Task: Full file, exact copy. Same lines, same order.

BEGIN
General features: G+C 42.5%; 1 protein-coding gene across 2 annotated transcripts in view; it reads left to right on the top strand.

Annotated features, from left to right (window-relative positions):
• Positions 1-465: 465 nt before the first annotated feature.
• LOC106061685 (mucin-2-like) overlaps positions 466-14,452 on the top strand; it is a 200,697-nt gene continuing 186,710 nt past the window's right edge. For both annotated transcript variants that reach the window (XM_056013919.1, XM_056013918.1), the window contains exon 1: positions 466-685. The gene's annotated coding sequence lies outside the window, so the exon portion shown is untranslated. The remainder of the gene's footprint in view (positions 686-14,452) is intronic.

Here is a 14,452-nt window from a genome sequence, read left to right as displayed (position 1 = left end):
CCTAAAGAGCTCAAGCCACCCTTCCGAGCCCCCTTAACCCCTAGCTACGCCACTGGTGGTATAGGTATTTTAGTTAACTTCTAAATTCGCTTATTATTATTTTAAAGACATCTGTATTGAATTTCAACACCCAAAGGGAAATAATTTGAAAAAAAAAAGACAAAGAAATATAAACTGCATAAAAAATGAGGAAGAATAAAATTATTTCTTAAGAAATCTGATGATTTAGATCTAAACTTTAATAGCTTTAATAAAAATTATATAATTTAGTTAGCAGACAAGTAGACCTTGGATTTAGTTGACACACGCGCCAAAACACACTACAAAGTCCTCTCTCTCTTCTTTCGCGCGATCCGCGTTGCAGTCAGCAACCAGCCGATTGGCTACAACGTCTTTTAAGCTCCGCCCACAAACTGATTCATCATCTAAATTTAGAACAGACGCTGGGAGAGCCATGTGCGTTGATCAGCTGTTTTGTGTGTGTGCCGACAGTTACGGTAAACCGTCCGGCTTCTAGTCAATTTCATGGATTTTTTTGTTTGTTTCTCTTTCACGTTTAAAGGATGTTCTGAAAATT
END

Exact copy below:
General features: G+C 42.5%; 1 protein-coding gene across 2 annotated transcripts in view; it reads left to right on the top strand.

Annotated features, from left to right (window-relative positions):
• Positions 1-465: 465 nt before the first annotated feature.
• LOC106061685 (mucin-2-like) overlaps positions 466-14,452 on the top strand; it is a 200,697-nt gene continuing 186,710 nt past the window's right edge. For both annotated transcript variants that reach the window (XM_056013919.1, XM_056013918.1), the window contains exon 1: positions 466-685. The gene's annotated coding sequence lies outside the window, so the exon portion shown is untranslated. The remainder of the gene's footprint in view (positions 686-14,452) is intronic.

Here is a 14,452-nt window from a genome sequence, read left to right as displayed (position 1 = left end):
CCTAAAGAGCTCAAGCCACCCTTCCGAGCCCCCTTAACCCCTAGCTACGCCACTGGTGGTATAGGTATTTTAGTTAACTTCTAAATTCGCTTATTATTATTTTAAAGACATCTGTATTGAATTTCAACACCCAAAGGGAAATAATTTGAAAAAAAAAAGACAAAGAAATATAAACTGCATAAAAAATGAGGAAGAATAAAATTATTTCTTAAGAAATCTGATGATTTAGATCTAAACTTTAATAGCTTTAATAAAAATTATATAATTTAGTTAGCAGACAAGTAGACCTTGGATTTAGTTGACACACGCGCCAAAACACACTACAAAGTCCTCTCTCTCTTCTTTCGCGCGATCCGCGTTGCAGTCAGCAACCAGCCGATTGGCTACAACGTCTTTTAAGCTCCGCCCACAAACTGATTCATCATCTAAATTTAGAACAGACGCTGGGAGAGCCATGTGCGTTGATCAGCTGTTTTGTGTGTGTGCCGACAGTTACGGTAAACCGTCCGGCTTCTAGTCAATTTCATGGATTTTTTTGTTTGTTTCTCTTTCACGTTTAAAGGATGTTCTGAAAATT